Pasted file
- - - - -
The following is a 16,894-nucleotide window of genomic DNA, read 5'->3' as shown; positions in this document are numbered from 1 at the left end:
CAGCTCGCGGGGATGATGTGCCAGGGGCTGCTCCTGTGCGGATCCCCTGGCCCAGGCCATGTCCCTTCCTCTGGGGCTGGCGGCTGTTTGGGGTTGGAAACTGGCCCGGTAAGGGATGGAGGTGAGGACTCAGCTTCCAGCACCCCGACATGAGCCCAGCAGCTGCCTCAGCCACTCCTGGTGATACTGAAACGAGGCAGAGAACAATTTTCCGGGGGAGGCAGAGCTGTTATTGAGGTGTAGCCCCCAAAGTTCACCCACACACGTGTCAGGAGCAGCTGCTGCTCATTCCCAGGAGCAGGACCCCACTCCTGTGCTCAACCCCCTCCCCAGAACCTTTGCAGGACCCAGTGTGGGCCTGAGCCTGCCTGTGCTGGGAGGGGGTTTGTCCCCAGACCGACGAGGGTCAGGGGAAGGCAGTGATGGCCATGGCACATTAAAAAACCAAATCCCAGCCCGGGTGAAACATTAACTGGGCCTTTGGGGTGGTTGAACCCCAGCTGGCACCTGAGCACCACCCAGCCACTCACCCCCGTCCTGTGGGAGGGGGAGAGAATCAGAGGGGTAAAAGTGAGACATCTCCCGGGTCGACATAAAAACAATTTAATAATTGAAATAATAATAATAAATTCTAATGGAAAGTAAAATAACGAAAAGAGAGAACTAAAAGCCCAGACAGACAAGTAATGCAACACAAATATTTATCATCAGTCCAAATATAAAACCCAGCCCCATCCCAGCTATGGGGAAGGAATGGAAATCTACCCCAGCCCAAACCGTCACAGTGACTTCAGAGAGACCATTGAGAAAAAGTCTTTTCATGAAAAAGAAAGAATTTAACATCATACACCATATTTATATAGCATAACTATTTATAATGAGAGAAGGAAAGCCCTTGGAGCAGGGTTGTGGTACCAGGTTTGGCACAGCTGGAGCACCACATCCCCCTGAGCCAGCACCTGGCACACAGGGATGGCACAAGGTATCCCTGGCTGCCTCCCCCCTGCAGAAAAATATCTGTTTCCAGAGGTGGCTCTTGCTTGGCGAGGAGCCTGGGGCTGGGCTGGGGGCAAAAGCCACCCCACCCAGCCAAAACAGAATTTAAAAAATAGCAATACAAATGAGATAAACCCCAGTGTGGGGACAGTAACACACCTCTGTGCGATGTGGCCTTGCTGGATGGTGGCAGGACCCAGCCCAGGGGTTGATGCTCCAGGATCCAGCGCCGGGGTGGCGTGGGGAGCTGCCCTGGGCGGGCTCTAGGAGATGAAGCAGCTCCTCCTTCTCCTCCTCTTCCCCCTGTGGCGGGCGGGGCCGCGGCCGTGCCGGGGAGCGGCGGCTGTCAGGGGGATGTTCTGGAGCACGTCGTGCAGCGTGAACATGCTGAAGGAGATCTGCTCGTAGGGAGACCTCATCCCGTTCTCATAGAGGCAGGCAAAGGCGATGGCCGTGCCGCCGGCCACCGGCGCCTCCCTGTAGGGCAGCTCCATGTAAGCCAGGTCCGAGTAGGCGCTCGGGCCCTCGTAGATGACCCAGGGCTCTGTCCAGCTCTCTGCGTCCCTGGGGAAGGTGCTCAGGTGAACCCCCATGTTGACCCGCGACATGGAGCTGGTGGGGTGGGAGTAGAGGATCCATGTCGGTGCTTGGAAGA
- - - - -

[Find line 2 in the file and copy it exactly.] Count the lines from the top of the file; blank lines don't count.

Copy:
CAGCTCGCGGGGATGATGTGCCAGGGGCTGCTCCTGTGCGGATCCCCTGGCCCAGGCCATGTCCCTTCCTCTGGGGCTGGCGGCTGTTTGGGGTTGGAAACTGGCCCGGTAAGGGATGGAGGTGAGGACTCAGCTTCCAGCACCCCGACATGAGCCCAGCAGCTGCCTCAGCCACTCCTGGTGATACTGAAACGAGGCAGAGAACAATTTTCCGGGGGAGGCAGAGCTGTTATTGAGGTGTAGCCCCCAAAGTTCACCCACACACGTGTCAGGAGCAGCTGCTGCTCATTCCCAGGAGCAGGACCCCACTCCTGTGCTCAACCCCCTCCCCAGAACCTTTGCAGGACCCAGTGTGGGCCTGAGCCTGCCTGTGCTGGGAGGGGGTTTGTCCCCAGACCGACGAGGGTCAGGGGAAGGCAGTGATGGCCATGGCACATTAAAAAACCAAATCCCAGCCCGGGTGAAACATTAACTGGGCCTTTGGGGTGGTTGAACCCCAGCTGGCACCTGAGCACCACCCAGCCACTCACCCCCGTCCTGTGGGAGGGGGAGAGAATCAGAGGGGTAAAAGTGAGACATCTCCCGGGTCGACATAAAAACAATTTAATAATTGAAATAATAATAATAAATTCTAATGGAAAGTAAAATAACGAAAAGAGAGAACTAAAAGCCCAGACAGACAAGTAATGCAACACAAATATTTATCATCAGTCCAAATATAAAACCCAGCCCCATCCCAGCTATGGGGAAGGAATGGAAATCTACCCCAGCCCAAACCGTCACAGTGACTTCAGAGAGACCATTGAGAAAAAGTCTTTTCATGAAAAAGAAAGAATTTAACATCATACACCATATTTATATAGCATAACTATTTATAATGAGAGAAGGAAAGCCCTTGGAGCAGGGTTGTGGTACCAGGTTTGGCACAGCTGGAGCACCACATCCCCCTGAGCCAGCACCTGGCACACAGGGATGGCACAAGGTATCCCTGGCTGCCTCCCCCCTGCAGAAAAATATCTGTTTCCAGAGGTGGCTCTTGCTTGGCGAGGAGCCTGGGGCTGGGCTGGGGGCAAAAGCCACCCCACCCAGCCAAAACAGAATTTAAAAAATAGCAATACAAATGAGATAAACCCCAGTGTGGGGACAGTAACACACCTCTGTGCGATGTGGCCTTGCTGGATGGTGGCAGGACCCAGCCCAGGGGTTGATGCTCCAGGATCCAGCGCCGGGGTGGCGTGGGGAGCTGCCCTGGGCGGGCTCTAGGAGATGAAGCAGCTCCTCCTTCTCCTCCTCTTCCCCCTGTGGCGGGCGGGGCCGCGGCCGTGCCGGGGAGCGGCGGCTGTCAGGGGGATGTTCTGGAGCACGTCGTGCAGCGTGAACATGCTGAAGGAGATCTGCTCGTAGGGAGACCTCATCCCGTTCTCATAGAGGCAGGCAAAGGCGATGGCCGTGCCGCCGGCCACCGGCGCCTCCCTGTAGGGCAGCTCCATGTAAGCCAGGTCCGAGTAGGCGCTCGGGCCCTCGTAGATGACCCAGGGCTCTGTCCAGCTCTCTGCGTCCCTGGGGAAGGTGCTCAGGTGAACCCCCATGTTGACCCGCGACATGGAGCTGGTGGGGTGGGAGTAGAGGATCCATGTCGGTGCTTGGAAGA